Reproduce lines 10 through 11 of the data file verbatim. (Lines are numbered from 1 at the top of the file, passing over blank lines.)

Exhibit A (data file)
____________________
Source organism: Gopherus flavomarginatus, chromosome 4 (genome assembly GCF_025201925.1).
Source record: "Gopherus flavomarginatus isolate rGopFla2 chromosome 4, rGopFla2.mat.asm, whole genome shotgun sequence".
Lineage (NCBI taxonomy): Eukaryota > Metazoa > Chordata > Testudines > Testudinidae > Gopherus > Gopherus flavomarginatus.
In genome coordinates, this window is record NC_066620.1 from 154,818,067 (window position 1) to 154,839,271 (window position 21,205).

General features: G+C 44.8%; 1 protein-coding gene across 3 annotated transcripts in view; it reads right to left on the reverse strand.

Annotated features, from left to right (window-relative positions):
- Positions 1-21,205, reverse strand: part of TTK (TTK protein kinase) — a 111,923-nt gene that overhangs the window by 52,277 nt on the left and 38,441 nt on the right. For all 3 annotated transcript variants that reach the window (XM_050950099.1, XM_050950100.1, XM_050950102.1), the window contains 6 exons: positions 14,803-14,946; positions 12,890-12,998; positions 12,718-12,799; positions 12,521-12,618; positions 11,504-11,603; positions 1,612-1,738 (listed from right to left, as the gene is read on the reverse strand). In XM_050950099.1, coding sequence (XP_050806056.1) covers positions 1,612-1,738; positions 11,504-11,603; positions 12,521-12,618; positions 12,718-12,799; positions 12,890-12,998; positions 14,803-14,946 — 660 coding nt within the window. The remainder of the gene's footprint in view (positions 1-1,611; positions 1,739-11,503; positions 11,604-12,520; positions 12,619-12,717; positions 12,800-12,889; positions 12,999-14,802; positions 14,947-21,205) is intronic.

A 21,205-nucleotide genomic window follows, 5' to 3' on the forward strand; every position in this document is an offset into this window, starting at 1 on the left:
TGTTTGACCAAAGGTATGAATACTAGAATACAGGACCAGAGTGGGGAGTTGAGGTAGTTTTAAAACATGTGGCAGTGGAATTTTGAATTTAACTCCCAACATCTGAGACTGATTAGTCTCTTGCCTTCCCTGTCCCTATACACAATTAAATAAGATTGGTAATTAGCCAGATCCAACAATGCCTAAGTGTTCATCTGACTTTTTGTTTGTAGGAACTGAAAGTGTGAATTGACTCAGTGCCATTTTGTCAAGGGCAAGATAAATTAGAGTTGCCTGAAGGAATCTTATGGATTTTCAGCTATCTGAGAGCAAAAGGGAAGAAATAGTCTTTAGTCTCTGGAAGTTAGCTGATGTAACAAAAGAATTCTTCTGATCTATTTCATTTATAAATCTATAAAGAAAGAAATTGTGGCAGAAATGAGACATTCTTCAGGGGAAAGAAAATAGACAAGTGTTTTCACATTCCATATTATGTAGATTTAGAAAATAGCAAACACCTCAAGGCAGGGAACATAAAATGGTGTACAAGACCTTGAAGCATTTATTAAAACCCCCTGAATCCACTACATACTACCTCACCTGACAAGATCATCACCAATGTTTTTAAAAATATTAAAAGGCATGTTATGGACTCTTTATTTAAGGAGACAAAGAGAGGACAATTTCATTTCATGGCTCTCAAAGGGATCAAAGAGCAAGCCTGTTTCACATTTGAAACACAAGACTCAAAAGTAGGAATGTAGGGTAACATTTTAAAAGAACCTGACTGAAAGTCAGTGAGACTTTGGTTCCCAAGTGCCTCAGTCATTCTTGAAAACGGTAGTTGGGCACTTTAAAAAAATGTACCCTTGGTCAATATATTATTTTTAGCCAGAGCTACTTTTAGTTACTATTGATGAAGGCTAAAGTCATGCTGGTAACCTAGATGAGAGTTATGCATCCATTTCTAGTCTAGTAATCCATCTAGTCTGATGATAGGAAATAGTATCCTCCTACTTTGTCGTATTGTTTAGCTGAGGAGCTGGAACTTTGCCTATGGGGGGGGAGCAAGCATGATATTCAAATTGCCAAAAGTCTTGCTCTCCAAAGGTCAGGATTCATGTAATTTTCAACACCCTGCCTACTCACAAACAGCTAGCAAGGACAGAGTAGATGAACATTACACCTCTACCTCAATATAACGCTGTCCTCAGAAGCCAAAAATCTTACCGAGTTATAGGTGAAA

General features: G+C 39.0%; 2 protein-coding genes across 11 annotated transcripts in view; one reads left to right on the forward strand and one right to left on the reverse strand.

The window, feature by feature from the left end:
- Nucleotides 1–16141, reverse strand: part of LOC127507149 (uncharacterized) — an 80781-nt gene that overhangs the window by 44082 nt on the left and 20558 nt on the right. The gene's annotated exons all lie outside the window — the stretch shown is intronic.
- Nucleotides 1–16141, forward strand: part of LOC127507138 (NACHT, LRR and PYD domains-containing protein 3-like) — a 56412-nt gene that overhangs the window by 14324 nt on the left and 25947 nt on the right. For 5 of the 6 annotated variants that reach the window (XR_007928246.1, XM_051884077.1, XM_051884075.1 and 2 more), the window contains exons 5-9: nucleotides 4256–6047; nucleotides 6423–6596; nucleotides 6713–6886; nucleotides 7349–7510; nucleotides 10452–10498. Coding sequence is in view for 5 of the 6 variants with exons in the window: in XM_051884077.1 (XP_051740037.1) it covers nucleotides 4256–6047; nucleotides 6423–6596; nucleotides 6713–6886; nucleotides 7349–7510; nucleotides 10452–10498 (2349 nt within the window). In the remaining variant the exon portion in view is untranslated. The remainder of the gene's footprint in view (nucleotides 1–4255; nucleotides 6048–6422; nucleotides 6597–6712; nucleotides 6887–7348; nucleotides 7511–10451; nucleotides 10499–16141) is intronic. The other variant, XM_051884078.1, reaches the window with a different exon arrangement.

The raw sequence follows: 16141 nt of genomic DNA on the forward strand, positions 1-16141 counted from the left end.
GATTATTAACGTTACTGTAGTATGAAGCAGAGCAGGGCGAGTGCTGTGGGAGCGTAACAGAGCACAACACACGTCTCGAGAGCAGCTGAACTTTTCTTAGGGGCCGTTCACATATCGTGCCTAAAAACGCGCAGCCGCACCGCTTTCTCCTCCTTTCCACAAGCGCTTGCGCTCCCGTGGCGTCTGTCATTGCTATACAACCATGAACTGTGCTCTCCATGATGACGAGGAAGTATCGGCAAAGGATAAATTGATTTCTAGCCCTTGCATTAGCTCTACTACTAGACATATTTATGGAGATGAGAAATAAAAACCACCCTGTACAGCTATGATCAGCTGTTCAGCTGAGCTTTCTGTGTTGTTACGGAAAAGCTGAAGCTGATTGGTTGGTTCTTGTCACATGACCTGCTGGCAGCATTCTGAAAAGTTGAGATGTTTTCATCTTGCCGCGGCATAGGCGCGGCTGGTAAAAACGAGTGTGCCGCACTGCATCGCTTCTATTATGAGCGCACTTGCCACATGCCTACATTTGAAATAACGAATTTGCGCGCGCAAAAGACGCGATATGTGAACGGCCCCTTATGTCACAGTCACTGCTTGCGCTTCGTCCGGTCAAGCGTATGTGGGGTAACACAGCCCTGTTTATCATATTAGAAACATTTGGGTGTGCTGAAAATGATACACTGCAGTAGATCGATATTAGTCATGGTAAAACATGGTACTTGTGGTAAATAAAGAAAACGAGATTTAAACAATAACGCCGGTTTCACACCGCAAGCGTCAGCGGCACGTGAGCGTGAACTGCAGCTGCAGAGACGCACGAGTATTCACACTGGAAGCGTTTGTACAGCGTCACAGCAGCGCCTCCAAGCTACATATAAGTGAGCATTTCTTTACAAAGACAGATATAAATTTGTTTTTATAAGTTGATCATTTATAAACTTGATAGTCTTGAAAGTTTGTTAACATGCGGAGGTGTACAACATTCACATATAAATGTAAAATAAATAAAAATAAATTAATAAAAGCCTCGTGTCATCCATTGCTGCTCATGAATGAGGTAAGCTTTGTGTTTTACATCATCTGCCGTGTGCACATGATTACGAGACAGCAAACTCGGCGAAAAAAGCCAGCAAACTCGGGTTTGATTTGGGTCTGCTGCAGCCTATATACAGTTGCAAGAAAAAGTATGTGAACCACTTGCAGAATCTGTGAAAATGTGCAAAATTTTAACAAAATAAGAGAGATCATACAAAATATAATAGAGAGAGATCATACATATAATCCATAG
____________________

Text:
General features: G+C 39.0%; 2 protein-coding genes across 11 annotated transcripts in view; one reads left to right on the forward strand and one right to left on the reverse strand.

The window, feature by feature from the left end: